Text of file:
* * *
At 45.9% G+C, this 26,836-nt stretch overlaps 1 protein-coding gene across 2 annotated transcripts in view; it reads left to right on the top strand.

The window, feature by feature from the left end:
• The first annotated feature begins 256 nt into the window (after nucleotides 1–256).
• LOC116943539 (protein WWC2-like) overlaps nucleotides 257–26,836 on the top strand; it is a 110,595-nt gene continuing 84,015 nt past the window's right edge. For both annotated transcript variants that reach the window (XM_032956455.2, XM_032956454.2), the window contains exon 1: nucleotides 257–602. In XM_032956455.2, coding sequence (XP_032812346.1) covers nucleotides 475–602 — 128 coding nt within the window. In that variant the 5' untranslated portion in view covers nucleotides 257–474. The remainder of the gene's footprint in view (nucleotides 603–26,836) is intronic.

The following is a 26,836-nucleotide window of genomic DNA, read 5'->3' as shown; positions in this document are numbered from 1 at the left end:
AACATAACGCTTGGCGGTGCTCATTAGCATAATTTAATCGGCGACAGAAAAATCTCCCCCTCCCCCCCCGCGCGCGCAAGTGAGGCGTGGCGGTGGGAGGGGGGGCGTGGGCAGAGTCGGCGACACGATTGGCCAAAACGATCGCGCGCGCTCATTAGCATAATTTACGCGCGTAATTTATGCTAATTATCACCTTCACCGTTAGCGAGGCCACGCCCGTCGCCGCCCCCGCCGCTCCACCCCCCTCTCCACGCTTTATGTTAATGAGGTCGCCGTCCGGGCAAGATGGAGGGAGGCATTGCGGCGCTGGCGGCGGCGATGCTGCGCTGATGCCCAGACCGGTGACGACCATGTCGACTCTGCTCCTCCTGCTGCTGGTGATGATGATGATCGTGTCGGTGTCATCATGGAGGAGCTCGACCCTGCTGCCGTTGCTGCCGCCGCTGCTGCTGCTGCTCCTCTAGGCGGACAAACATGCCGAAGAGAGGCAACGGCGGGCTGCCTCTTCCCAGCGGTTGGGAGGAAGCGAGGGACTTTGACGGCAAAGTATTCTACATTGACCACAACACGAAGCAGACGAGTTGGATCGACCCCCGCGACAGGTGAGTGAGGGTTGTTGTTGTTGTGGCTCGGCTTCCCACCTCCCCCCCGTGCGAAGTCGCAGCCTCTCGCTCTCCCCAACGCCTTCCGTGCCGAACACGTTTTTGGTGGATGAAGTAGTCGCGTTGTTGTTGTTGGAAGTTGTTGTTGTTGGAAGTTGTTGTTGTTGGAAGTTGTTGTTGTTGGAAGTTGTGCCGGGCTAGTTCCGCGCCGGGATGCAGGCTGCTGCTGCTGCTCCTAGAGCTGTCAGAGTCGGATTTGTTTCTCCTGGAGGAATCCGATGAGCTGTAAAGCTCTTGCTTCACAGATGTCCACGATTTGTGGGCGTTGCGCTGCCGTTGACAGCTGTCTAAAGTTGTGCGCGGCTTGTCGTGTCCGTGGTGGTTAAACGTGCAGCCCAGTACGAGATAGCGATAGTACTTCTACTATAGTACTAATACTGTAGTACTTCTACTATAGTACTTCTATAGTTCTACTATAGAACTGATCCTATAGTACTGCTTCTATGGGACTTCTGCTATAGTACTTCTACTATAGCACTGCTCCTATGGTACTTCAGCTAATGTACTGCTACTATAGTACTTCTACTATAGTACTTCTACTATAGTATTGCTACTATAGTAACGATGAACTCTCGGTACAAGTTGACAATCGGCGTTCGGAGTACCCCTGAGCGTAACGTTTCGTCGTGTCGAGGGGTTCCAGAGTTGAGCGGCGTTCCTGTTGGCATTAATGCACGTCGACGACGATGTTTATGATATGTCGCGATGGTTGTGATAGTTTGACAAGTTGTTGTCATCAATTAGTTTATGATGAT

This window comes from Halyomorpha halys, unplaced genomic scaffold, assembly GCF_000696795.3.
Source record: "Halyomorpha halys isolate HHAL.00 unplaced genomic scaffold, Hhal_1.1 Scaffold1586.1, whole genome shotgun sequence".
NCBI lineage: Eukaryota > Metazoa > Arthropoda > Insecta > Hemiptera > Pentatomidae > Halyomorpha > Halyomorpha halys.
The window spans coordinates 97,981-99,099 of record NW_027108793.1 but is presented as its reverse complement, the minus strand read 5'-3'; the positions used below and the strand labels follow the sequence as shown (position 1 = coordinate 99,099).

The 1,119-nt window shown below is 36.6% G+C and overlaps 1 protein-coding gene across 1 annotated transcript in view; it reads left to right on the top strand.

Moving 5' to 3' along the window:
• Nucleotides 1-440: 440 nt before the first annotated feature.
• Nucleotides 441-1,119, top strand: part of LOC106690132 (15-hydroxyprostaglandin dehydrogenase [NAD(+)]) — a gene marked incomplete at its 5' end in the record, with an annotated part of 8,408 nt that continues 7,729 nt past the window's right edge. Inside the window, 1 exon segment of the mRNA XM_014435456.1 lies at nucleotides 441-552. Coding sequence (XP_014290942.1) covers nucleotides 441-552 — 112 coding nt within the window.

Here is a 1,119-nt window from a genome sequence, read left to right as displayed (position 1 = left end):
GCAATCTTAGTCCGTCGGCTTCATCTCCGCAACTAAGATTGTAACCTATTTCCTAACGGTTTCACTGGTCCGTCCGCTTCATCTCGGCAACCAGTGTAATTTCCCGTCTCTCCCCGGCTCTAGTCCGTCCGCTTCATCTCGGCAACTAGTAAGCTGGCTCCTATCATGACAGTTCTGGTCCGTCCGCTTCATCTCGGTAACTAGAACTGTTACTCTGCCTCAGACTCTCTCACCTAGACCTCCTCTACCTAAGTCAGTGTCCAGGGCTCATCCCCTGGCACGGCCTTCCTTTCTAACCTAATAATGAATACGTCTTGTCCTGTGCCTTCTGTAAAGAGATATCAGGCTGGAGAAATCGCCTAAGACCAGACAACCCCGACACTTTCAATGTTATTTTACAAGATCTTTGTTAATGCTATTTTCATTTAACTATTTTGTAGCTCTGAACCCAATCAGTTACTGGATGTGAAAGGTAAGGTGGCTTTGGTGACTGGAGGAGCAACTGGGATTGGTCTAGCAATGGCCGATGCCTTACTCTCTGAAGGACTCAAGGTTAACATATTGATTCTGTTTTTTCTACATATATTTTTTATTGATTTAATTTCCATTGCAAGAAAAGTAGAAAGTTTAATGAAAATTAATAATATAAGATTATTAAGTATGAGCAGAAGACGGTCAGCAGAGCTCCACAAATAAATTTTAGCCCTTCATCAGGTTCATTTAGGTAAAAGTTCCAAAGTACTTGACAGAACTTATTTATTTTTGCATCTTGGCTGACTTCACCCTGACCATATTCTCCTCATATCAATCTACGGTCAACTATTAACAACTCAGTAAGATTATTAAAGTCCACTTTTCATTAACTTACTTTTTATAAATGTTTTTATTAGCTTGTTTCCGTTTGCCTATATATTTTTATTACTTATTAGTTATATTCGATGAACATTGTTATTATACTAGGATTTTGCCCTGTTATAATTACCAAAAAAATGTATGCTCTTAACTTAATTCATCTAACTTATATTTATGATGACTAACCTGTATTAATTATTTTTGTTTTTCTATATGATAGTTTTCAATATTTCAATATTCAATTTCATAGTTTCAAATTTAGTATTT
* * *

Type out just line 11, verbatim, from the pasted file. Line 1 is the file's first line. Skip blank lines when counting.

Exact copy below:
The 1,119-nt window shown below is 36.6% G+C and overlaps 1 protein-coding gene across 1 annotated transcript in view; it reads left to right on the top strand.